A few years ago I wrote an essay about my trip to South Africa and it was published in the Kansas City Star. Shortly after that, I received a call from the South African Consulate telling me how much they liked the story and asking me if my husband and I would attend their Freedom Day party.
“OF COURSE I WILL!” I shouted.
I may have been over excited, but it was because the night would be All About ME. My husband is a politician, so I’ve spent years being “the spouse” at hundreds of events. Some of the perks that come with being The Spouse are:
- We arrive at a function and pick up our name-tags. His will be printed in bold even letters, mine will be hastily hand-written.
- People speak to me as if I’m in grade school – pasting a big smile on their faces and over-enunciating their patronizing words. “I’ll bet you had a wonderful day of shopping while your husband was working, didn’t you?”
- Or, I’m the one pasting the giant smile on my face while the two of them speak in some foreign language. “I’m concerned about SB121. Blah, blah, blah, motion to amend, blah, blah, blah, above the line, blah, blah, blah.”
But not this time. This time, my husband would be the one standing around with nothing to say or do, a plastic smile plastered on his face. The joy of Freedom Day increased with every thought I had about how miserable he would be.
We arrive at the event and the elevator doors open onto the first phase of Operation: It’s All About ME. The name-tag table. I’m embarrassed to tell you how giddy I was at the thought of having an actual printed name-tag and secretly hoping that his would be the one that was handwritten. Yes, I’m dreadful. I admit it. Let’s just move on, shall we?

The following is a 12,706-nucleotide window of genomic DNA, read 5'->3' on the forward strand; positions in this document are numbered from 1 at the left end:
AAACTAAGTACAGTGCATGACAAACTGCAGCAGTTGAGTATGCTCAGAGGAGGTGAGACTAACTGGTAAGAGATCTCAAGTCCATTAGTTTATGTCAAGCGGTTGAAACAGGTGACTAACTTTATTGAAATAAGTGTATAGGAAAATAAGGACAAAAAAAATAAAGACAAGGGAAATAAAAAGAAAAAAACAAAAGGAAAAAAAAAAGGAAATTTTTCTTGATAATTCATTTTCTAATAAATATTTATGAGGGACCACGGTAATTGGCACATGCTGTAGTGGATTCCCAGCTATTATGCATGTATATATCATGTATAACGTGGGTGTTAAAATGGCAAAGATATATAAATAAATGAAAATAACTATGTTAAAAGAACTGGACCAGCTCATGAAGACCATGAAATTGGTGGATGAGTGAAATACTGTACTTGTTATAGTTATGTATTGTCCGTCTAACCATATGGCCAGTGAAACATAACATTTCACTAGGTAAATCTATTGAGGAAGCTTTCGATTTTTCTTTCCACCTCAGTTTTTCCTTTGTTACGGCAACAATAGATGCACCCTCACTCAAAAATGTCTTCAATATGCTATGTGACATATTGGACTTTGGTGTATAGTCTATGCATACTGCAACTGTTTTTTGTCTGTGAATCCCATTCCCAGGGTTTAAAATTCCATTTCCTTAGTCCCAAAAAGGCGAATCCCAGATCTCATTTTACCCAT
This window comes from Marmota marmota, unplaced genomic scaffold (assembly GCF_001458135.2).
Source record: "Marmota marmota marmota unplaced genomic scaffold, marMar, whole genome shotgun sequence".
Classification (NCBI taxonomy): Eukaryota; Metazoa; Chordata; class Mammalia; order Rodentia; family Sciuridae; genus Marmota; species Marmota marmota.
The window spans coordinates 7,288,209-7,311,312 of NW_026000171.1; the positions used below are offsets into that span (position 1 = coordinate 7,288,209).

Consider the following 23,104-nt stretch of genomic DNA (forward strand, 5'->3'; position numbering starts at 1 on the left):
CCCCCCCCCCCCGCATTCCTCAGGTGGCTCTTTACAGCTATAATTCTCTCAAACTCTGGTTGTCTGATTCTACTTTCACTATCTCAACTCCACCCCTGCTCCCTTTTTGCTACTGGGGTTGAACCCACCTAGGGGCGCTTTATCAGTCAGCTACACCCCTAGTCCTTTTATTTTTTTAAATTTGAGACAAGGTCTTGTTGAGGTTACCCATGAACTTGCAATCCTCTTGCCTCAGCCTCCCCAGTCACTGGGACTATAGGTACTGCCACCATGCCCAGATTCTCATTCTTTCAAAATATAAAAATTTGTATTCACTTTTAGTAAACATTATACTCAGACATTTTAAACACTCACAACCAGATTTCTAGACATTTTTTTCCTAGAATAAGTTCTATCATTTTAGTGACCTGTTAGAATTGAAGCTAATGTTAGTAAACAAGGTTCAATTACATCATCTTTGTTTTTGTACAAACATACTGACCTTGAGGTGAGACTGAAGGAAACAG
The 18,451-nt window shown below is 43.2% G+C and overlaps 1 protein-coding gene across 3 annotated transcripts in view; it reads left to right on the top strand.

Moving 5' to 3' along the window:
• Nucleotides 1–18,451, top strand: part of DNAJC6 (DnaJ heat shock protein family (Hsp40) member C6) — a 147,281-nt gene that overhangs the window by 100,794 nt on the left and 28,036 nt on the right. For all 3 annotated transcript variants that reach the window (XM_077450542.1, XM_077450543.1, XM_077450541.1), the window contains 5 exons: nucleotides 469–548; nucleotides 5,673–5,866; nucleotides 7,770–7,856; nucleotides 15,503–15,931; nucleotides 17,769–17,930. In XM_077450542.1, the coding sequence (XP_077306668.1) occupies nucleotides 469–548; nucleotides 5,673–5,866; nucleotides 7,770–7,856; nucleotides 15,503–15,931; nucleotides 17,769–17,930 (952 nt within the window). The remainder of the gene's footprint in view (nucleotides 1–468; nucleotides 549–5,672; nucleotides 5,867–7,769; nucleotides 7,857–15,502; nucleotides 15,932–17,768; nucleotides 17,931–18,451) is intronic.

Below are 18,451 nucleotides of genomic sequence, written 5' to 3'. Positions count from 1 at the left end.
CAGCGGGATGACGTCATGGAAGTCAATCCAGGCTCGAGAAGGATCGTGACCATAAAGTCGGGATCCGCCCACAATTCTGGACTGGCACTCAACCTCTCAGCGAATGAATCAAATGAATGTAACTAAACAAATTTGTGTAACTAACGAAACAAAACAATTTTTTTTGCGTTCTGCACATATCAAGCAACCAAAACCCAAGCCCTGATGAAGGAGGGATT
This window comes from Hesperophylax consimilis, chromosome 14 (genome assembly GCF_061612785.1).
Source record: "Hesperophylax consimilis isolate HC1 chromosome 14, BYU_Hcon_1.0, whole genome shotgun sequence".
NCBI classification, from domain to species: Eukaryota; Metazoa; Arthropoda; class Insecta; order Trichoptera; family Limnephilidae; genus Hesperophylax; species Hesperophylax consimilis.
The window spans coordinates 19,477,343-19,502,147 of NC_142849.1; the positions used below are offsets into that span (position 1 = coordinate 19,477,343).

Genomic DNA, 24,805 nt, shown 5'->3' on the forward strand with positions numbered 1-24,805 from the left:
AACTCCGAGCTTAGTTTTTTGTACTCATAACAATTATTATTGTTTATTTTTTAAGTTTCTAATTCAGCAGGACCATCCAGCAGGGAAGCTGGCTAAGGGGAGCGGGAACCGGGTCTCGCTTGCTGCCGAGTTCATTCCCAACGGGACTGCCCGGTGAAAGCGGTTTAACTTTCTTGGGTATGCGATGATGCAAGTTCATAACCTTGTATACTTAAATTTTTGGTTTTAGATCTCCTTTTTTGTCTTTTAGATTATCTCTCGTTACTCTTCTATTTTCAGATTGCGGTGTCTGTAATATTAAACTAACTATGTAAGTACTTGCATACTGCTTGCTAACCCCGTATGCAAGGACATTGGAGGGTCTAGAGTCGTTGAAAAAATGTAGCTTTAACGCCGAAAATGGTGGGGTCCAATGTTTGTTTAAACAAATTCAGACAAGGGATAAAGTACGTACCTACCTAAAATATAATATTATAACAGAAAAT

We walk up, and the assistant sitting behind the table jumps up. “Oh! Senator Vratil. How nice to see you. I have your name-tag right here.” She hands it to him – neatly printed in Times New Roman. As my eyes rake the table, searching for mine, I hear her dreaded question… “And who’s this with you?”
All the color drains from my face and like a fish gasping for air my mouth opens and closes several times. As hot, angry tears threatened to spill over my lashes, I run to the bathroom where I pace back and forth, humiliated and enraged. Sure, I’ve killed a mouse, I sputter. Maybe even a few cockroaches, but I mean really, Karma? Did I deserve this?
Pulling myself together, I finally return to my husband, who holds the vile hand-written name-tag in his hand. I snatch the paper from him and rip it to shreds.
“Uh, are you okay?” he asks.
“Perfectly fine,” I say, grabbing his arm and with my head held high, marching into the reception.
Since It’s All About ME, at first my brain only registered the humiliation I had just suffered by not receiving the golden award of a computer printed name-tag. But eventually, even my ego had to shut up long enough to listen to the speakers. They shared their stories of abuse and emotional struggles during apartheid and the joy they felt when democracy came to their country.
Sigh. I wish I could tell you that I had a complete change in attitude after those speeches. I mean… it wasn’t like I was totally callous. I did actually realize that in the big scheme of things, a sticky piece of paper with my name printed on it, is truly unimportant.
But at the end of the speeches, when they called my name and talked about the article I’d written, I have to admit that all I thought was… YES! It’s All About ME!
Guess what? I’ve been writing this blog for a year! Amazing. If this post made you smile, share me on your Facebook page and if you’re feeling really generous, click LIKE on my author’s page. Then again, maybe it’s not such a good idea to reinforce OPERATION: IT’S ALL ABOUT ME.